Nonprofits are bracing for long lines of people seeking assistance with their energy bills this winter, according to The Associated Press. Freedom Service Dogs, Incorporated in Englewood, which rescues shelter dogs and trains them to become companions for soldiers returning from Iraq and Afghanistan, has seen donations fall by 32 percent. No matter the nonprofit, money is tight this year, according to a 9News/USA Today report, which finds that the nation’s 400 largest charities expect donations to decline an average of nine percent this year. “Nonprofits are not going away, and they are used to facing difficult times, and they will continue to do that. They need assistance from the public to do that, but they will always be there to fill the gap where either government or business cannot,” says Renny Fagan, CEO of the Colorado Nonprofit Association.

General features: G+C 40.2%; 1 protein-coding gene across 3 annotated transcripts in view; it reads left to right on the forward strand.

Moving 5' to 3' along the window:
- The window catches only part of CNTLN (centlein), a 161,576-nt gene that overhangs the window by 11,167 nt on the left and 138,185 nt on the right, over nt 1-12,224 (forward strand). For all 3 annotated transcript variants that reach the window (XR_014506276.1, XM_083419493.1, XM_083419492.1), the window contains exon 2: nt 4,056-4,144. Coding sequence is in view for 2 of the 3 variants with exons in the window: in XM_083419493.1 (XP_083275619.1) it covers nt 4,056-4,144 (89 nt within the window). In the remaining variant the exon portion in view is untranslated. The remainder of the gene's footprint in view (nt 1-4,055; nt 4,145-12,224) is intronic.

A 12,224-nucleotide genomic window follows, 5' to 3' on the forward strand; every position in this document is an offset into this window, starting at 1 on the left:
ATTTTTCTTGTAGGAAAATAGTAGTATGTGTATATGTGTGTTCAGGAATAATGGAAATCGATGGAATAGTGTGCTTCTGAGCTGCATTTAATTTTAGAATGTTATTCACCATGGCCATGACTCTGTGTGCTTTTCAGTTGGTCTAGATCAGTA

Difficult times have dragged on for months now. As 5280 noted earlier this year, the Philanthropic Giving Index, which measures nonprofit fund-raisers’ confidence, is at a 10-year low, having dropped 27 percent between June and December 2008. Meanwhile, The Wall Street Journal takes a look at “What’s Wrong With Charitable Giving—and How to Fix It.” One quick fix: Donors need to give more, and to the places that really need it.